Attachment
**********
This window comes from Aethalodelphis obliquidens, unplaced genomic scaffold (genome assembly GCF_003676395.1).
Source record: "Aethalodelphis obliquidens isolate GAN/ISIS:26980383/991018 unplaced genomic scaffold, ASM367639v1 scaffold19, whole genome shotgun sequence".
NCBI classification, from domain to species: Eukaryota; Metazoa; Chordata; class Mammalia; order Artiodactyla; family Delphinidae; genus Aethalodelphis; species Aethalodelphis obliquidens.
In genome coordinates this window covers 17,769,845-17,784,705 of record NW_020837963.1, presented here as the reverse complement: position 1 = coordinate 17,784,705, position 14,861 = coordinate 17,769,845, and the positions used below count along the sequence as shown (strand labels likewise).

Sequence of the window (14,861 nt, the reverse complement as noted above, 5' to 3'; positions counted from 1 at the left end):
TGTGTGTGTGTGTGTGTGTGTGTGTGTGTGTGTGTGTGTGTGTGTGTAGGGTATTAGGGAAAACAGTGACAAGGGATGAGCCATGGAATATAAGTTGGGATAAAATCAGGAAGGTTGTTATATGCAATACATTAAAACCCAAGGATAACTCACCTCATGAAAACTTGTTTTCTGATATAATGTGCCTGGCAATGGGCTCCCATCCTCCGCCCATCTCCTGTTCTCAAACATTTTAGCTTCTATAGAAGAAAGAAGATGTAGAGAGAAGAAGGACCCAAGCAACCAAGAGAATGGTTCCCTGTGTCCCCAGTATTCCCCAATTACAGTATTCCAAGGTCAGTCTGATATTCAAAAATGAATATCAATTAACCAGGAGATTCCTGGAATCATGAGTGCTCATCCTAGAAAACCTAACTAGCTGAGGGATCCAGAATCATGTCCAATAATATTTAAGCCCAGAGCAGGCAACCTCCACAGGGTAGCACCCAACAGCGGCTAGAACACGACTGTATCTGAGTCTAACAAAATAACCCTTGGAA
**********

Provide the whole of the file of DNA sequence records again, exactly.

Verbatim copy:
This window comes from Aethalodelphis obliquidens, unplaced genomic scaffold (genome assembly GCF_003676395.1).
Source record: "Aethalodelphis obliquidens isolate GAN/ISIS:26980383/991018 unplaced genomic scaffold, ASM367639v1 scaffold19, whole genome shotgun sequence".
NCBI classification, from domain to species: Eukaryota; Metazoa; Chordata; class Mammalia; order Artiodactyla; family Delphinidae; genus Aethalodelphis; species Aethalodelphis obliquidens.
In genome coordinates this window covers 17,769,845-17,784,705 of record NW_020837963.1, presented here as the reverse complement: position 1 = coordinate 17,784,705, position 14,861 = coordinate 17,769,845, and the positions used below count along the sequence as shown (strand labels likewise).

Sequence of the window (14,861 nt, the reverse complement as noted above, 5' to 3'; positions counted from 1 at the left end):
TGTGTGTGTGTGTGTGTGTGTGTGTGTGTGTGTGTGTGTGTGTGTGTAGGGTATTAGGGAAAACAGTGACAAGGGATGAGCCATGGAATATAAGTTGGGATAAAATCAGGAAGGTTGTTATATGCAATACATTAAAACCCAAGGATAACTCACCTCATGAAAACTTGTTTTCTGATATAATGTGCCTGGCAATGGGCTCCCATCCTCCGCCCATCTCCTGTTCTCAAACATTTTAGCTTCTATAGAAGAAAGAAGATGTAGAGAGAAGAAGGACCCAAGCAACCAAGAGAATGGTTCCCTGTGTCCCCAGTATTCCCCAATTACAGTATTCCAAGGTCAGTCTGATATTCAAAAATGAATATCAATTAACCAGGAGATTCCTGGAATCATGAGTGCTCATCCTAGAAAACCTAACTAGCTGAGGGATCCAGAATCATGTCCAATAATATTTAAGCCCAGAGCAGGCAACCTCCACAGGGTAGCACCCAACAGCGGCTAGAACACGACTGTATCTGAGTCTAACAAAATAACCCTTGGAA